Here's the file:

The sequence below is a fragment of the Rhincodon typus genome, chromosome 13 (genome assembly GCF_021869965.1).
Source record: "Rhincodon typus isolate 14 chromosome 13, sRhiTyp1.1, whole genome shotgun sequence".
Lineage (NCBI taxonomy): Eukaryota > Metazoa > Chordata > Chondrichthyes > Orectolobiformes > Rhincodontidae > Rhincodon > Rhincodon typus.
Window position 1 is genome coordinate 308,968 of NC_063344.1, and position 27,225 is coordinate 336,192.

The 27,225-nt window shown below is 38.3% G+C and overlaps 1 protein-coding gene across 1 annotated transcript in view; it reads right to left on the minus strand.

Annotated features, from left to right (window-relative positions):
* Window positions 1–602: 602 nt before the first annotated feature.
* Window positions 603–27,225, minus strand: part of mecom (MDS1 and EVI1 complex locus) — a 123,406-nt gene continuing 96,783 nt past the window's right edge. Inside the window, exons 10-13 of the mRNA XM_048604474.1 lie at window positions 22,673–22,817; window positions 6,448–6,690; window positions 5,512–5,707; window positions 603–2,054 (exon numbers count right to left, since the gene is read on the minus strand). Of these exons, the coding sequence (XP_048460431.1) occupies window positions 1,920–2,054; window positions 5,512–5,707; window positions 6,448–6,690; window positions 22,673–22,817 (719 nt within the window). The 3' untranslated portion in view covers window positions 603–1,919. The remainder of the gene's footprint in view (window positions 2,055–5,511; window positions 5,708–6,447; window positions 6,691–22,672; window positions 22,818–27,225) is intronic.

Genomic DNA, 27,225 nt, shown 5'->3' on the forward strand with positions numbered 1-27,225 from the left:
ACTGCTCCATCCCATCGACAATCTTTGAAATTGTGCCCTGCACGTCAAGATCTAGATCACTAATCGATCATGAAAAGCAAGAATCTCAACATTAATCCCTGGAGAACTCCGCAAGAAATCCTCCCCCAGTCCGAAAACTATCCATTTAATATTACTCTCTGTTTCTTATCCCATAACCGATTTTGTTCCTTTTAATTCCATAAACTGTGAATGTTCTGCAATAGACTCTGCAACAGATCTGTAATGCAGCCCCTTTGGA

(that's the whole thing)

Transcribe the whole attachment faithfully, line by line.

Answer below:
The sequence below is a fragment of the Rhincodon typus genome, chromosome 13 (genome assembly GCF_021869965.1).
Source record: "Rhincodon typus isolate 14 chromosome 13, sRhiTyp1.1, whole genome shotgun sequence".
Lineage (NCBI taxonomy): Eukaryota > Metazoa > Chordata > Chondrichthyes > Orectolobiformes > Rhincodontidae > Rhincodon > Rhincodon typus.
Window position 1 is genome coordinate 308,968 of NC_063344.1, and position 27,225 is coordinate 336,192.

The 27,225-nt window shown below is 38.3% G+C and overlaps 1 protein-coding gene across 1 annotated transcript in view; it reads right to left on the minus strand.

Annotated features, from left to right (window-relative positions):
* Window positions 1–602: 602 nt before the first annotated feature.
* Window positions 603–27,225, minus strand: part of mecom (MDS1 and EVI1 complex locus) — a 123,406-nt gene continuing 96,783 nt past the window's right edge. Inside the window, exons 10-13 of the mRNA XM_048604474.1 lie at window positions 22,673–22,817; window positions 6,448–6,690; window positions 5,512–5,707; window positions 603–2,054 (exon numbers count right to left, since the gene is read on the minus strand). Of these exons, the coding sequence (XP_048460431.1) occupies window positions 1,920–2,054; window positions 5,512–5,707; window positions 6,448–6,690; window positions 22,673–22,817 (719 nt within the window). The 3' untranslated portion in view covers window positions 603–1,919. The remainder of the gene's footprint in view (window positions 2,055–5,511; window positions 5,708–6,447; window positions 6,691–22,672; window positions 22,818–27,225) is intronic.

Genomic DNA, 27,225 nt, shown 5'->3' on the forward strand with positions numbered 1-27,225 from the left:
ACTGCTCCATCCCATCGACAATCTTTGAAATTGTGCCCTGCACGTCAAGATCTAGATCACTAATCGATCATGAAAAGCAAGAATCTCAACATTAATCCCTGGAGAACTCCGCAAGAAATCCTCCCCCAGTCCGAAAACTATCCATTTAATATTACTCTCTGTTTCTTATCCCATAACCGATTTTGTTCCTTTTAATTCCATAAACTGTGAATGTTCTGCAATAGACTCTGCAACAGATCTGTAATGCAGCCCCTTTGGA